NO HOLDING MUG SHOTS HOSTAGE — Internet firms may no longer charge people who have been arrested a fee in exchange for removing their booking photos from a website.

PRIVACY RULES FOR DRONES — Prosecution for invasion of privacy will be permitted when aerial drones are used to photograph or record another person in a private setting.

MY 2 MOMS, MY 2 DADS, MY 2 PARENTS — Same-sex couples are allowed to identify themselves on state birth certificates as “father,” “mother” or the new gender-neutral option of “parent.”

GENDER IDENTITY FOR DEATH CERTIFICATES — Transgender Californians will be able to have the gender they identify with listed on their death certificates.

BREAST-PUMPING STATIONS MANDATED — Large airports in California must provide, behind the security screening and separate from restrooms, a room where women can express breast milk.

BUY IT WITH BITCOIN — Digital currencies including bitcoins will be legal for transactions in California.

PENALTIES EASED FOR 'WILLFUL' DEFIANCE — Schools can no longer expel students who “willfully defy” teachers or administrators at any grade level and cannot suspend students for that misbehavior through third grade.

BAN ON FORCED STERILIZATION OF INMATES — State prisons may not force or coerce inmates to be sterilized unless the inmate's life is in danger.

ARMENIAN GENOCIDE IN SCHOOL CURRICULUM — State education officials must consider incorporating lessons about the Armenian genocide and other mass killings, such as those in Rwanda and Darfur, into curriculum standards that will be updated in 2015. Lessons about genocide should include oral testimony from survivors, rescuers and witnesses.

GROUNDWATER MANAGEMENT. A sweeping set of groundwater regulations that requires local water agencies to manage how much water is drawn from wells, making California the last Western state to end “pump-as-you-please” rules during a severe drought.

SEX ABUSE RIGHTS — Children who claim they’re victims of a sex crime have until their 40th birthday to file charges, up from their 28th birthday. (Applies only to crimes committed on or after January 1, 2015.)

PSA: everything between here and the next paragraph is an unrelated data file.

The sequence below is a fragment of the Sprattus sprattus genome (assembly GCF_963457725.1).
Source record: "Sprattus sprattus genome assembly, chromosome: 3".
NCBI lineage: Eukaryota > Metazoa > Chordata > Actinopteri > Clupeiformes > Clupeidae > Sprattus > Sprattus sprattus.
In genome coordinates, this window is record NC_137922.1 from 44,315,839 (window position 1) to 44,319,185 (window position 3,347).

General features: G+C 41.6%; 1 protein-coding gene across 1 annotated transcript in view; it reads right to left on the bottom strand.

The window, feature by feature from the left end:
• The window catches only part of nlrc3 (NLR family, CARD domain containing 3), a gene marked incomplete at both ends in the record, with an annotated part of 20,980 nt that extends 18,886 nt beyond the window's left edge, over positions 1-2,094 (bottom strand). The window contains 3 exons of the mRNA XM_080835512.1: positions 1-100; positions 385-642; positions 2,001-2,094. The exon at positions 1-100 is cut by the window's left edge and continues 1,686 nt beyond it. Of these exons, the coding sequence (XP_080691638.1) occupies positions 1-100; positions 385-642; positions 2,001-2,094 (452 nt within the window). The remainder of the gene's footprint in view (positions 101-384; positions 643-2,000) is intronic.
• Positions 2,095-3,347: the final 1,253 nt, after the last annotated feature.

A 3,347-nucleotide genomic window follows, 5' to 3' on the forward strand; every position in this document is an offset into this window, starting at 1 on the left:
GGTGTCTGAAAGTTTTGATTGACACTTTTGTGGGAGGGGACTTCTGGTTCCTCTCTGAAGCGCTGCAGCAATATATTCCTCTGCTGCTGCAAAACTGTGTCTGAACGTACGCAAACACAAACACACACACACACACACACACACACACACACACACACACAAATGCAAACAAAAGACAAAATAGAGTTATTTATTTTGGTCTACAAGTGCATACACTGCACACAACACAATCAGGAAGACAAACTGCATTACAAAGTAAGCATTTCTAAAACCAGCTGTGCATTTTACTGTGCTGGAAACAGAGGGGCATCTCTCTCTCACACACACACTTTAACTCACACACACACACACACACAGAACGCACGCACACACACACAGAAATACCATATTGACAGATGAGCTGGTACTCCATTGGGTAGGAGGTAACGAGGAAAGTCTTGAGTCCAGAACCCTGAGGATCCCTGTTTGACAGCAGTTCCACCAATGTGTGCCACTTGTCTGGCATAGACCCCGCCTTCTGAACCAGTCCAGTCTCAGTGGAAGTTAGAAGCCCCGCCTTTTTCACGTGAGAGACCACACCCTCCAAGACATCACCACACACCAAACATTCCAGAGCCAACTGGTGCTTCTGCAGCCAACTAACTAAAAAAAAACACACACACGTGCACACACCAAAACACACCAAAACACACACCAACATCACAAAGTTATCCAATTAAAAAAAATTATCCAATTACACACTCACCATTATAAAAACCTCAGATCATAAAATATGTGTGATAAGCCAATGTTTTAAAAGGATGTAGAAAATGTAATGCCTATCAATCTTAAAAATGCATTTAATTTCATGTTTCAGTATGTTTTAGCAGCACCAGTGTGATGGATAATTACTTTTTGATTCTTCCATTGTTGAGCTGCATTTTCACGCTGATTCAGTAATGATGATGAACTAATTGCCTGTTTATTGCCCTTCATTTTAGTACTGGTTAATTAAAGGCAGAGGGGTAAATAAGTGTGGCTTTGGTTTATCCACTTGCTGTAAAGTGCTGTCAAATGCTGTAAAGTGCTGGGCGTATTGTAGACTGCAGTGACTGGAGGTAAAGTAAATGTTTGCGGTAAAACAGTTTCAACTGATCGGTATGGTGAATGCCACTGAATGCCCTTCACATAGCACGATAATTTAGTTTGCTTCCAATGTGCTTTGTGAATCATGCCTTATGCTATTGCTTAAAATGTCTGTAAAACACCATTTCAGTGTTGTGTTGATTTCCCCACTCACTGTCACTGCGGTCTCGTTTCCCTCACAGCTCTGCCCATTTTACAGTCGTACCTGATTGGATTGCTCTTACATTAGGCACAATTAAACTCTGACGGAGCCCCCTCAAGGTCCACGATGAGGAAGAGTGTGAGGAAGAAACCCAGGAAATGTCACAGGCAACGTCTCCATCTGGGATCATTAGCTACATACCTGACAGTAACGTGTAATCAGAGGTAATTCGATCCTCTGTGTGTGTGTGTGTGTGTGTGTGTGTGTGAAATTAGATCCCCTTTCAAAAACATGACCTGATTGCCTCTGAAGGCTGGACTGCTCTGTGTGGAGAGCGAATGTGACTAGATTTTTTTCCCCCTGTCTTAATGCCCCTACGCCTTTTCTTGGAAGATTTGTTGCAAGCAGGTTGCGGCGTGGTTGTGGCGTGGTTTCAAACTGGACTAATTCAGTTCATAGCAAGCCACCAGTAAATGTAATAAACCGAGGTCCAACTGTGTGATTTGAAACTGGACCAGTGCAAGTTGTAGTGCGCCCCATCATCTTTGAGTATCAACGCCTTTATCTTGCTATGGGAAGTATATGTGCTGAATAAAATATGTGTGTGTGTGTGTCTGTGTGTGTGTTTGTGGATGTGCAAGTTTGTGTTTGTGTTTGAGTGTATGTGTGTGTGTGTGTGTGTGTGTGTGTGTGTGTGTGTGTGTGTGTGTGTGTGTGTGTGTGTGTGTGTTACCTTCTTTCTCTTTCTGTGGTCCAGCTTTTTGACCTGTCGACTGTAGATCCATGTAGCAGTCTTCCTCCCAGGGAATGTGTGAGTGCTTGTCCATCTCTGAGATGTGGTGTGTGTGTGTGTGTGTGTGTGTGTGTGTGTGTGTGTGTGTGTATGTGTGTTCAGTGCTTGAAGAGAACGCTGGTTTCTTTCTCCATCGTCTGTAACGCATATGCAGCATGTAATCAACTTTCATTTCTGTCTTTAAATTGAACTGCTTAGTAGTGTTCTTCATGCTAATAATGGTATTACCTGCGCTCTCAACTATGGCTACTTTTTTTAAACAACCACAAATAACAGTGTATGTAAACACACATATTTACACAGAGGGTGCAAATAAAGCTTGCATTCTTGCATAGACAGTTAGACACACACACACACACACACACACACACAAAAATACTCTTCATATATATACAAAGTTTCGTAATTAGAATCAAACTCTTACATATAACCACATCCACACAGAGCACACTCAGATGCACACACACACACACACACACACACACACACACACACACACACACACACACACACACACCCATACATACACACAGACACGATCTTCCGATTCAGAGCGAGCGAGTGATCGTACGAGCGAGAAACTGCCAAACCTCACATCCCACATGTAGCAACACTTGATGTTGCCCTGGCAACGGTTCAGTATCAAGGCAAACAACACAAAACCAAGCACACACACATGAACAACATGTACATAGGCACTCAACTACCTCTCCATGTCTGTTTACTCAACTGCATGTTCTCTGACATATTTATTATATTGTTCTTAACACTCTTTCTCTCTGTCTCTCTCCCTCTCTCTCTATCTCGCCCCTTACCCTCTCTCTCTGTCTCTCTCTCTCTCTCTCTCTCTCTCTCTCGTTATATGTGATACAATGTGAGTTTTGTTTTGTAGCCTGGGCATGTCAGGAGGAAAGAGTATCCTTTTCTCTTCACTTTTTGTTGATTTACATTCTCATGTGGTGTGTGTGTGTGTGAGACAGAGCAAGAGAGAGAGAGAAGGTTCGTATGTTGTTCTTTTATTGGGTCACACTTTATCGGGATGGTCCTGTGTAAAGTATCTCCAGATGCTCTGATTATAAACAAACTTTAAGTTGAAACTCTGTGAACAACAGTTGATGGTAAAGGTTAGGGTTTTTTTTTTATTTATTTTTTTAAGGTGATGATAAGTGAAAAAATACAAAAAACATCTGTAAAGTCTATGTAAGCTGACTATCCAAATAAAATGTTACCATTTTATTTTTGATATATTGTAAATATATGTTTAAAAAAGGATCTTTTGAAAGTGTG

MASSAGE PARLOR OVERSIGHT — Local governments get greater oversight of massage parlors, which have been used as a front for sex trafficking.

GUN OWNER WELFARE CHECK — Requires law enforcement agencies to encourage their officers to consult with gun ownership records when conducting welfare checks — something agents didn’t do before Isla Vista shooter Elliott Rodger killed six people in May.

FIRING BAD TEACHERS — In 2015, a new state law will streamline the discipline and appeals process by expediting and prioritizing cases of serious misconduct, those involving sexual abuse, child abuse and certain drug offenses.

TAKING THE INITIATIVE. California’s initiative process has long been criticized as flawed, and in 2015 it will see some key changes. If a proposal gets 25 percent of signatures needed to reach the ballot, legislators will hold a hearing on the issue’s merits. Backers of an initiative will have the option of withdrawing it, if they are satisfied with a legislative solution. Today, measures invariably land on the ballot if they have enough signatures.

AFFORDABLE CARE ACT. This will also be the first year taxpayers have to indicate if they carried health insurance. The Affordable Care Act’s “individual mandate” could require some individuals to pay a tax penalty if they did not. Some families will pay $95 per adult and $47.50 per child, capped at $285 for families. Others will pay a percentage of their income. Visit for detailed federal tax instructions.

LABOR CONTRACTORS. Large parent companies can face legal liability if their subcontractors fail to pay wages or provide workers' compensation for injuries on the job.